Microsoft detects and disables 6 new Russian attacks ahead of U.S. midterm elections

A group affiliated with the Russian government has been found by Microsoft to have created at least six 'spear phishing' websites targeting U.S elections, and it's certain there there will be more before November.

A group affiliated with the Russian government has been found by Microsoft to have created at least six websites that appear to be legitimate entities like the U.S. Senate, as well as fake versions of some conservative sites the Hudson Institute and the International Republican Institute, and even one that attempted to spoof Microsoft’s own products. 


The goal? To trick people into coming to the sites in order to install malicious software on target computers (like those of political members), or fool people into giving up confidential information.


A man looks at the computer screen with a page of Russian Prime Minister Dmitry Medvedev in Twitter in Moscow on August 14, 2014.  (Photo credit YURI KADOBNOV/AFP/Getty Images)

While the same kinds of attacks were used in 2016 to influence the outcome of the U.S. presidential election via spear phishing—which is used to steal confidential information—this time, it’s apparently an attempt to disrupt democracy and sow discord and hatred between our citizens. 

"This activity is most fundamentally focused on disrupting democracy," Brad Smith, Microsoft's president and chief legal officer, said in an interview this week.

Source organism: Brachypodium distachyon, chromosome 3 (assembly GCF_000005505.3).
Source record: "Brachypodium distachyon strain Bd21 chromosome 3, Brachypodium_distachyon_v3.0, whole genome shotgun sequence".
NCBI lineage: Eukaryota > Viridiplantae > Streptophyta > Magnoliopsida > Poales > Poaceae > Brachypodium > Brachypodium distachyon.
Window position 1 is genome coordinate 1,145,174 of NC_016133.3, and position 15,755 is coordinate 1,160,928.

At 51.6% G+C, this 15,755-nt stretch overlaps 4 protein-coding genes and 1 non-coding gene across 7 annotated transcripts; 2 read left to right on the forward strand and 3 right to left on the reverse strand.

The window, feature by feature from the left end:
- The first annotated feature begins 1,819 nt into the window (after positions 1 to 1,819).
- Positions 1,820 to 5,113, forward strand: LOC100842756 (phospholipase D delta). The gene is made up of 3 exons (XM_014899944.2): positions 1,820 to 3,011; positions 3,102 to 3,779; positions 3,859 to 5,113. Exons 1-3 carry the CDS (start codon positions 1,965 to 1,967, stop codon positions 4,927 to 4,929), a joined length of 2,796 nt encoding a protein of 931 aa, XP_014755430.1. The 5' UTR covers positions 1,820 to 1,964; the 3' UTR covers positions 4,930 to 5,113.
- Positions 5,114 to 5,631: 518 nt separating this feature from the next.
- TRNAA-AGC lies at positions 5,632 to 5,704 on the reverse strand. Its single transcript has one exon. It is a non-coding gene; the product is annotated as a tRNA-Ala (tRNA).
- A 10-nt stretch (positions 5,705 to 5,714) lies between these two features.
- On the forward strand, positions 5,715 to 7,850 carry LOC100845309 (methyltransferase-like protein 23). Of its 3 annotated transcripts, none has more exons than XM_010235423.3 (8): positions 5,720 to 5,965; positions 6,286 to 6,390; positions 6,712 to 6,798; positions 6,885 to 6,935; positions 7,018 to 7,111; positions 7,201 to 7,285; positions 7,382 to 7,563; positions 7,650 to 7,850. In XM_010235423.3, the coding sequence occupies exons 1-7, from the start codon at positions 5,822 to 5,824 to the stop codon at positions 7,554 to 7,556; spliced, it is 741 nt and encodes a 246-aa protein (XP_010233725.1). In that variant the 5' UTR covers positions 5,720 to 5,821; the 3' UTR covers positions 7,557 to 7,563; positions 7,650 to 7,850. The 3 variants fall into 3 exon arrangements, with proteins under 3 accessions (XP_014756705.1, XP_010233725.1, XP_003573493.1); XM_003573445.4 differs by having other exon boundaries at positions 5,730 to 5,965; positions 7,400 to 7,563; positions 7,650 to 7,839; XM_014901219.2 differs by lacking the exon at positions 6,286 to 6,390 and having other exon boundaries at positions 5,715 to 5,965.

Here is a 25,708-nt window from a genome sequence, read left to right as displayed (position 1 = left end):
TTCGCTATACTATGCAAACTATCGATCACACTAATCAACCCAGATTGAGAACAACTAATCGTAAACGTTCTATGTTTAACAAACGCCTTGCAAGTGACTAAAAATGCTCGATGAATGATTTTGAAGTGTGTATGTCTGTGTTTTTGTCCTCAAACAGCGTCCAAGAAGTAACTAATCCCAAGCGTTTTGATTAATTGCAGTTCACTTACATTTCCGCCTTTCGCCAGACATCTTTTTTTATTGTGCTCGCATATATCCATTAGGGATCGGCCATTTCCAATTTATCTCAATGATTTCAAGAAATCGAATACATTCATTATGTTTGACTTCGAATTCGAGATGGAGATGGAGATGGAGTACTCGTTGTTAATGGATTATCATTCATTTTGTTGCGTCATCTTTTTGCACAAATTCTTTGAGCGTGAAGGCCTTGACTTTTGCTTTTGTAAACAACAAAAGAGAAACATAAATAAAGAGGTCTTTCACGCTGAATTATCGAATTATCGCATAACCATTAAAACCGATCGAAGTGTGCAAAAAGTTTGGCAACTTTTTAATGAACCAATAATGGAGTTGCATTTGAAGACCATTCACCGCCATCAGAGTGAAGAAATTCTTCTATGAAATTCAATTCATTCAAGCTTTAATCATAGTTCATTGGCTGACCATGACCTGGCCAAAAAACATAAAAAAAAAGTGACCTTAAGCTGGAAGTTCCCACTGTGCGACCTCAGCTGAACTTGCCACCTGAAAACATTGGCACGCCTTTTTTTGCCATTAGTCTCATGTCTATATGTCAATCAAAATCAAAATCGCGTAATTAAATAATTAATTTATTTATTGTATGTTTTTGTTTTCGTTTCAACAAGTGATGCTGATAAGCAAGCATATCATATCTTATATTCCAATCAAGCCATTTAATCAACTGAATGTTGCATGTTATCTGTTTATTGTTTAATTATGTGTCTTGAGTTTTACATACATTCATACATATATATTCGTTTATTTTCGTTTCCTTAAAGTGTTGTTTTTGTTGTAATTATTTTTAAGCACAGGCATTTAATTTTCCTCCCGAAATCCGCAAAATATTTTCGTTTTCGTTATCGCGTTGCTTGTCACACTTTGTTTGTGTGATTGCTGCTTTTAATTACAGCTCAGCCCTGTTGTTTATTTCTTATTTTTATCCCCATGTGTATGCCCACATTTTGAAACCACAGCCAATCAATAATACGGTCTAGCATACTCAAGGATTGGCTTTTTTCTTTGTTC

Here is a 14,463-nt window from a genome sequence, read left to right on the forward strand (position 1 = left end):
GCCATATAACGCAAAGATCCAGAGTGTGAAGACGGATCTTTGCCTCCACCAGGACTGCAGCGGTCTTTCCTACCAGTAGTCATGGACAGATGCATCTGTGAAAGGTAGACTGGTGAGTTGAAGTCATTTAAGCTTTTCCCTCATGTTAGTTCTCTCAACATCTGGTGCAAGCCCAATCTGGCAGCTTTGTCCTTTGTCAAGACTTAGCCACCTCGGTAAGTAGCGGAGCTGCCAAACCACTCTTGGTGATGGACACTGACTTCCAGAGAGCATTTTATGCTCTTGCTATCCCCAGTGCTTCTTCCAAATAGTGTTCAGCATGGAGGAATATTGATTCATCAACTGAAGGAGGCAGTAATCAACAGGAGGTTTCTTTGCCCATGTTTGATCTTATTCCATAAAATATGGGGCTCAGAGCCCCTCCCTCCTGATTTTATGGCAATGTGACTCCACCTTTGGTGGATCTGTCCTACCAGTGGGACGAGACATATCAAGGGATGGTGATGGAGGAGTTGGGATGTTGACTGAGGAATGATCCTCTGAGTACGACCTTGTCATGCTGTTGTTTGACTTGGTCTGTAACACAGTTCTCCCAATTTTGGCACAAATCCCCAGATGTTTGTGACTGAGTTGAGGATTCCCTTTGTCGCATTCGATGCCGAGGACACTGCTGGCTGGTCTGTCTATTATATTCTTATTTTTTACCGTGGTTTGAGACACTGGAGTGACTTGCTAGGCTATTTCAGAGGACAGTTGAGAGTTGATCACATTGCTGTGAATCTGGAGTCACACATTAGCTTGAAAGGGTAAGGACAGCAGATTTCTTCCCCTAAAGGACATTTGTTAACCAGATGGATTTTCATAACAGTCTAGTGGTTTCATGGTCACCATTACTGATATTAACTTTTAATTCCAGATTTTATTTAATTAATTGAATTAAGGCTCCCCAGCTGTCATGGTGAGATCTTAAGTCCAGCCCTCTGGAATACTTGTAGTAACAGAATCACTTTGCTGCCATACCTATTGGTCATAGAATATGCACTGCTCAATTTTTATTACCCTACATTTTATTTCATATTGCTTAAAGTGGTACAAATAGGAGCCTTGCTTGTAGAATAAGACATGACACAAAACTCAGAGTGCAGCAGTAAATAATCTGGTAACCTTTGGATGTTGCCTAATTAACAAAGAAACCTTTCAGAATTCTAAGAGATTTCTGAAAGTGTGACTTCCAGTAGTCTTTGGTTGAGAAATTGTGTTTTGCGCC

Known by various names around the world such as Strontium, Fancy Bear, and APT28, the group responsible is tied to the GRU, Russia’s primary military intelligence agency.


In this photo illustration artwork found on the Internet showing Fancy Bear is seen on the computer of the photographer during a session in the plenary hall of the Bundestag, the German parliament, on March 1, 2018 in Berlin, Germany. (Photo by Sean Gallup/Getty Images)

Immediately after discovering the fake websites with malware, Microsoft disabled the domains and pages; however, the company says the sites were not fully completed yet, so they did not affect anyone. 

If they had, then emails, documents, contact lists, and even financial records could have been compromised. 

“This apparent spear-phishing attempt against the International Republican Institute and other organizations is consistent with the campaign of meddling that the Kremlin has waged against organizations that support democracy and human rights,” said Daniel Twining, International Republican Institute’s president, who blamed Russian President Vladi­mir Putin.

“It is clearly designed to sow confusion, conflict and fear among those who criticize Mr. Putin’s authoritarian regime.”

Microsoft has disabled 84 similar websites since 2016 that were created by APT28, using a legal technique to transfer the domains where they were housed to its own servers. It has done the same to some other malicious sites and so-called “botnet” automated social media accounts since 2010.

"Taken together, this pattern mirrors the type of activity we saw prior to the 2016 election in the United States and the 2017 election in France," said Microsoft president and chief legal officer Brad Smith.

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